A couple of year ago I figured out how to make
system beep sounds
on Linux, like MacOS has done forever.
But then I changed machines and somehow never got around to setting it
up on any other machine.
But the Intel dual-Atom board doesn't seem to support a system beep --
there's no obvious place on the motherboard to plug in the connector
going to the case speaker. How odd!
With the alternative being no beep at all,
I dusted off my old blog post and went to see if
Daemon kernel module still existed. Happily, it does, and it's
up-to-date for current kernels, so all I had to do was download the
latest and build it. Easy! Then I added "beep" to the list of
automatically loaded modules in
blacklisted the pcspkr module using the
technique, and I was all set.
Except for the really important question: what sound to choose?
I did a little web searching for free sounds and downloaded some samples
to try out. Then I added a few bird calls from my
Field Guide to Western Bird Songs CD,
editing them in audacity to make them shorter and
more appropriate for system beeps.
But I still couldn't decide on just one ... and why should I?
I've really been enjoying my
wallpaper: every time I log in, I get a different desktop background.
It's fun to see a new picture every day.
Why not do the same for my system beep?
That's no problem, using the same
script I use for wallpaper. I just put this in my .xinitrc:
$HOME/bin/mybeepd `find $HOME/Music/beeps -name "*.wav" | randomline` &
and now I get a different beep sound each day.
Yesterday it was a loon. Today it's a cow mooing.
[ 20:11 Jun 17, 2009
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Quite a while ago I noticed that drag-n-drop of images from Firefox
had stopped working for me in GIMP's trunk builds (2.6 and 2.7);
it failed with a "file not found" error. Opening URIs with Open
also failed in the same way.
Since I don't run a gnome desktop, I assumed it probably had something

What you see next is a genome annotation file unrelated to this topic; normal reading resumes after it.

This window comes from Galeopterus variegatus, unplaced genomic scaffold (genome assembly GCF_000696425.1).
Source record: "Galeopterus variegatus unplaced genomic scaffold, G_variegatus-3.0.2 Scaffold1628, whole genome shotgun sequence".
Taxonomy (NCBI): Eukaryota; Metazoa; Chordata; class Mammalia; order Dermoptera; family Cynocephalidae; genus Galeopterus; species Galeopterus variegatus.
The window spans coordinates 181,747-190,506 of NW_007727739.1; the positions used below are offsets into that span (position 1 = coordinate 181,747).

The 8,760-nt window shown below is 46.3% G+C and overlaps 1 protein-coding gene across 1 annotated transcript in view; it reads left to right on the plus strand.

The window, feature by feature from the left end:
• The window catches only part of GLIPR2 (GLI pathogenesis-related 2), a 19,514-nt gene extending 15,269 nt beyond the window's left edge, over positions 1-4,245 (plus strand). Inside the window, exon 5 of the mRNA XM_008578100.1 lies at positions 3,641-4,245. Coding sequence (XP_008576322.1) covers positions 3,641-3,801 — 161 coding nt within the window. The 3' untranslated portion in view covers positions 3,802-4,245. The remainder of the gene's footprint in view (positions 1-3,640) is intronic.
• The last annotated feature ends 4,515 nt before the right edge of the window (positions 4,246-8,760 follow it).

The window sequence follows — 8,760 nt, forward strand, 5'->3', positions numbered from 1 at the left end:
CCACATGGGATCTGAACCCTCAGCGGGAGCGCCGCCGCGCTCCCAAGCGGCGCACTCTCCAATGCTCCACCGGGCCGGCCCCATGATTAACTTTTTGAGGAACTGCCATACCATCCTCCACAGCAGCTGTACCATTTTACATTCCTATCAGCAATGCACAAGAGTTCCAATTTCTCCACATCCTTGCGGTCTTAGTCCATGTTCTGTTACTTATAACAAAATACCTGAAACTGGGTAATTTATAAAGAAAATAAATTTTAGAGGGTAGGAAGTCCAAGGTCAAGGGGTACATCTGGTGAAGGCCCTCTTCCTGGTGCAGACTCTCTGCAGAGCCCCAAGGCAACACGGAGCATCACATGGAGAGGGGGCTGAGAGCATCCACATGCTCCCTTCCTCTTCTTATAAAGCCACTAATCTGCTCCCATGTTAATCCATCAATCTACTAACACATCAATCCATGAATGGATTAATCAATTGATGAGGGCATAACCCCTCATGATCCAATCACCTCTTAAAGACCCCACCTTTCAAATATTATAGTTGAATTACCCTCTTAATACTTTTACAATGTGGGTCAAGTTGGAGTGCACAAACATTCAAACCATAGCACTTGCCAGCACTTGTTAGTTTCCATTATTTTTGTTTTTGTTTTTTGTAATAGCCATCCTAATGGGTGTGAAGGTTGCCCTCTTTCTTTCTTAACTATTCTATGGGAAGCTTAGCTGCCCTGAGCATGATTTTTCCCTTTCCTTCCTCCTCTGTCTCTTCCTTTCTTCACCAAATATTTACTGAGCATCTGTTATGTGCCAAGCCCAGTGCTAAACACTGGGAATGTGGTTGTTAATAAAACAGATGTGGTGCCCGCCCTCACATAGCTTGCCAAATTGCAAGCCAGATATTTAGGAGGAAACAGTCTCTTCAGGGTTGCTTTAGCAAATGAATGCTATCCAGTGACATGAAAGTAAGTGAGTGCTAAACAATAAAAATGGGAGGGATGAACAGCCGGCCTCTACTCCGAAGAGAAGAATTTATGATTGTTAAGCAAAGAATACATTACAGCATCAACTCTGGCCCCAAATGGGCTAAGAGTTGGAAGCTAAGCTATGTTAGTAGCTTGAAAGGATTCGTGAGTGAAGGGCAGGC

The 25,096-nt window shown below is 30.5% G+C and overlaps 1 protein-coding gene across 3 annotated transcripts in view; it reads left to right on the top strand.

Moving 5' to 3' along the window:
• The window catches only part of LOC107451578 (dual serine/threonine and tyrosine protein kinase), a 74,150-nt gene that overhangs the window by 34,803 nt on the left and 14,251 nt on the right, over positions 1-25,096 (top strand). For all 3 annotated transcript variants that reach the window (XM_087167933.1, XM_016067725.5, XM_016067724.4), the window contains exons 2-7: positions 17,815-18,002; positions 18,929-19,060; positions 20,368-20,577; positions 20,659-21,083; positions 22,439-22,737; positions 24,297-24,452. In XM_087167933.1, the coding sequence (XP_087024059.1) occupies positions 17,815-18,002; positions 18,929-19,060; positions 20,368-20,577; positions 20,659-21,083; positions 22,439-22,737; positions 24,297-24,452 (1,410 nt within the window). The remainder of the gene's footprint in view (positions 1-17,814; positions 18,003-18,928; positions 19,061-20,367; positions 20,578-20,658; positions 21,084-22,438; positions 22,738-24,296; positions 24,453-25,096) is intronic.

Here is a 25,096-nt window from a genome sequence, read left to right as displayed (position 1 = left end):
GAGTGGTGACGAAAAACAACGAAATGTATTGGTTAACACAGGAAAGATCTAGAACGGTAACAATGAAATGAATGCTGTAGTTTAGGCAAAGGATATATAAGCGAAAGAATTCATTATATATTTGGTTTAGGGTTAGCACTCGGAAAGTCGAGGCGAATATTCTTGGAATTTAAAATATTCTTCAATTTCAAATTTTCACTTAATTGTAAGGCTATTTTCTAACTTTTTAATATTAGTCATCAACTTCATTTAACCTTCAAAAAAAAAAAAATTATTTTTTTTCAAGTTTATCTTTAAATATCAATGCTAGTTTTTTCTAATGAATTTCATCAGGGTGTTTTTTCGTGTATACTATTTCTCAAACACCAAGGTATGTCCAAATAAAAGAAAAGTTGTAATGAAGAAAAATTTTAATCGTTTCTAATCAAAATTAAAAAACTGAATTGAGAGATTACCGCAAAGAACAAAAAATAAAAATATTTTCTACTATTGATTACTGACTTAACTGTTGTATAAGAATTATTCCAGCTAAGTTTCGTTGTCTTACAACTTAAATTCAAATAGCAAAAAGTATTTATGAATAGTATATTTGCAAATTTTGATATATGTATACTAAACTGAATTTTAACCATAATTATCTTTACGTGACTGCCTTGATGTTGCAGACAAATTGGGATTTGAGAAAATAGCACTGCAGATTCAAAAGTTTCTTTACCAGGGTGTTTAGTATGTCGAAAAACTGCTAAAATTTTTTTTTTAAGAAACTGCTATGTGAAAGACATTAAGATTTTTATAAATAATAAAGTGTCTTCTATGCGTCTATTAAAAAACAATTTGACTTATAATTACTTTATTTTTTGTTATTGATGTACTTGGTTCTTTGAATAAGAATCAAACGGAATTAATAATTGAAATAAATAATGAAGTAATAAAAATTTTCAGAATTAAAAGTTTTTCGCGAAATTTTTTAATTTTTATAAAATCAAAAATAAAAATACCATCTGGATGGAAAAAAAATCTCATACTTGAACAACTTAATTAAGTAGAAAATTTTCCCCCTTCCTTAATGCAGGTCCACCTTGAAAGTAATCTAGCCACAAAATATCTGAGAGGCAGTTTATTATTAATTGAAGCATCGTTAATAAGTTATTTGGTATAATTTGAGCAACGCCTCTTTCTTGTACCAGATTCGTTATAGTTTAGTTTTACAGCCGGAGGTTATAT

to do with requiring gnome-vfs services that I don't have. But
yesterday I finally got some time to chase it down with help from
various folk on #gimp.
I had libgnomevfs (and its associated dev package) installed on my
Ubuntu Hardy machine, but I didn't have gvfs. It was suggested that
I install the gfvs-backends package. I tried that, but it
didn't help; apparently gvfs requires not just libgvfs and
gvfs-backends, but also running a new daemon, gvfsd.
Finding an alternative was starting to sound appealing.
Turns out gimp now has three compile-time
configure options related to opening URIs:
--without-gvfs build without GIO/GVfs support
--without-gnomevfs build without gnomevfs support
--without-libcurl build without curl support
These correspond to four URI-getting methods in the source, in
GIMP can degrade from gvfs to gnomevfs to libcurl to wget, but only at
compile time, not at runtime: only one of the four is built.
On my desktop machine,
--without-gvfs was all I needed.
Even without running the gnome desktop, the gnomevfs
front-end seems to work fine. But it's good to know about the other
options too, in case I need to make a non-gnomevfs version to run on
the laptop or other lightweight machines.
[ 11:09 Oct 31, 2008
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